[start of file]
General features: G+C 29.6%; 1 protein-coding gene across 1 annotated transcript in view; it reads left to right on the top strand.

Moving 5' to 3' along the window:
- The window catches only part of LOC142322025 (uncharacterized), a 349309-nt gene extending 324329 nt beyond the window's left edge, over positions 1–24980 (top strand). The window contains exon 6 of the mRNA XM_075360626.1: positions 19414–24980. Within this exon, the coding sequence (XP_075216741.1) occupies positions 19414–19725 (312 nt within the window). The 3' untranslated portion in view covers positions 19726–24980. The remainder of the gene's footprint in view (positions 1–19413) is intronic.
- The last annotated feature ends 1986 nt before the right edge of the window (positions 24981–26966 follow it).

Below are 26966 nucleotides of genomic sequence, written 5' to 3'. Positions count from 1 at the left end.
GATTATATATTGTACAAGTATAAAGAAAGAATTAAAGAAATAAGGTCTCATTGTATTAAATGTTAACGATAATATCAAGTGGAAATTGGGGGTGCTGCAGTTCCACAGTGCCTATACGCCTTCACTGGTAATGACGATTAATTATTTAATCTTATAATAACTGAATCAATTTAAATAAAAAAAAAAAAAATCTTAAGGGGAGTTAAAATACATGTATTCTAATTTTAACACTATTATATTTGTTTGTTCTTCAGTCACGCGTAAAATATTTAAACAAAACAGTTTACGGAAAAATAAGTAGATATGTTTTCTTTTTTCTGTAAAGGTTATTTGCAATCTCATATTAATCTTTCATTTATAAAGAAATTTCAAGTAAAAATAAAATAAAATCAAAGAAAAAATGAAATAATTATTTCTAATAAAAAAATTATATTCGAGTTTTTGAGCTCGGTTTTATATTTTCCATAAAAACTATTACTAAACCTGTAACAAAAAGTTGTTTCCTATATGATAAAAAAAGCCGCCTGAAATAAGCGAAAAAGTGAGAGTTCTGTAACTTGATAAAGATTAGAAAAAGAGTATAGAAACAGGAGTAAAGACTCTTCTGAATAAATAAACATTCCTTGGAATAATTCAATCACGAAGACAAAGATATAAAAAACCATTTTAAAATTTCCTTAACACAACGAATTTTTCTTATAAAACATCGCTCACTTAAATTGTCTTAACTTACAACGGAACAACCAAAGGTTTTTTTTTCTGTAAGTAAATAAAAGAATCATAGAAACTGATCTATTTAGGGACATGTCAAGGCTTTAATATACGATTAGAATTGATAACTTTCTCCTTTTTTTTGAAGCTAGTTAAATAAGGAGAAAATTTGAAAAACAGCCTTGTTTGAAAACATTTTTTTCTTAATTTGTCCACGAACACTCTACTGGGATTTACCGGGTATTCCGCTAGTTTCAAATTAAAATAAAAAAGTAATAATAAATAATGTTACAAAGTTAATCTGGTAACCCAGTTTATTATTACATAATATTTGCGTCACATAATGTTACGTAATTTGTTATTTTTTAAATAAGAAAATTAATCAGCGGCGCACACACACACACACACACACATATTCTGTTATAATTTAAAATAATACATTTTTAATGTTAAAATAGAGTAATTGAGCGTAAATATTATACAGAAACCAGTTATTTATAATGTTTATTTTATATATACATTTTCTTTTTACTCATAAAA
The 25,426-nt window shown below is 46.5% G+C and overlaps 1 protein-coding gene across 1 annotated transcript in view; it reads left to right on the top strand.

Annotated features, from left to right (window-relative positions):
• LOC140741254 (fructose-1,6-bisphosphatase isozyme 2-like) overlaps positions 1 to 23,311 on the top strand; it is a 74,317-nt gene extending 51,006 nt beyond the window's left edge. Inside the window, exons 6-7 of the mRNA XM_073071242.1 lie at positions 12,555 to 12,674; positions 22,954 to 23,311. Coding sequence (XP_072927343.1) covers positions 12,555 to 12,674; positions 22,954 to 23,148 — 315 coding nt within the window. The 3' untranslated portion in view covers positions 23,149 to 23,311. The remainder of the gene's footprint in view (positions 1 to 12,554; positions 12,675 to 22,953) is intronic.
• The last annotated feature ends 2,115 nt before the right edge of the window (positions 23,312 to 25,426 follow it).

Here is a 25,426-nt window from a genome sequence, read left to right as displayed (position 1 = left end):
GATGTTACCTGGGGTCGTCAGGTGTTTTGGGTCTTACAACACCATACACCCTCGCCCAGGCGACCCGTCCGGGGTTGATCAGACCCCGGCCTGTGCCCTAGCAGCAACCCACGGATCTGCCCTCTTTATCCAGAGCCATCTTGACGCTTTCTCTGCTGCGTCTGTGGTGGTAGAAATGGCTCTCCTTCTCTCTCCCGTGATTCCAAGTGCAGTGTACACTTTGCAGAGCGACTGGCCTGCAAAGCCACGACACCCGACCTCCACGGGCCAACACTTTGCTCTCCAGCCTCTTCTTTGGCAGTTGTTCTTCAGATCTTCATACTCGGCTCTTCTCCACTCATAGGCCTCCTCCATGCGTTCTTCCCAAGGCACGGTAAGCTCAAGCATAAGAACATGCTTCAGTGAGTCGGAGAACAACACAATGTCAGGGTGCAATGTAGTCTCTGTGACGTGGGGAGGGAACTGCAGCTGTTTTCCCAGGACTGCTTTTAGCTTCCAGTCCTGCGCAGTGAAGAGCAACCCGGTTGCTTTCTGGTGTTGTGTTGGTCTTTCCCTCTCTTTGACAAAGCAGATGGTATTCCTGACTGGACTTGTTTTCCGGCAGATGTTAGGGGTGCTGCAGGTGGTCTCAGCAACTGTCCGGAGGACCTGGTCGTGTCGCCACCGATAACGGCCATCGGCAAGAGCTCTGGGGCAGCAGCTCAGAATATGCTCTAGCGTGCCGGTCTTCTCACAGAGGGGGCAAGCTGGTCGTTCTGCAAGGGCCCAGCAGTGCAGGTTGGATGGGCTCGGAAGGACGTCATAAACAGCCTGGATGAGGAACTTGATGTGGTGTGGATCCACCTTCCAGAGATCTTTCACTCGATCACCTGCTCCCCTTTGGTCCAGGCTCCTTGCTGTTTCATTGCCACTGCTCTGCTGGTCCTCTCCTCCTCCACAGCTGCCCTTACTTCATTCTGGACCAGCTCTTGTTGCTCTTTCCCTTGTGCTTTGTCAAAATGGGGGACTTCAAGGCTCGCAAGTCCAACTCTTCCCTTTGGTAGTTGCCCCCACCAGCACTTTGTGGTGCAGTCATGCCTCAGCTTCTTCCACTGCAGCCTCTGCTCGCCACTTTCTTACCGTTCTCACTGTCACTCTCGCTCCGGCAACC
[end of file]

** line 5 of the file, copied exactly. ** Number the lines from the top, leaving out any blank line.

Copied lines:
Below are 26966 nucleotides of genomic sequence, written 5' to 3'. Positions count from 1 at the left end.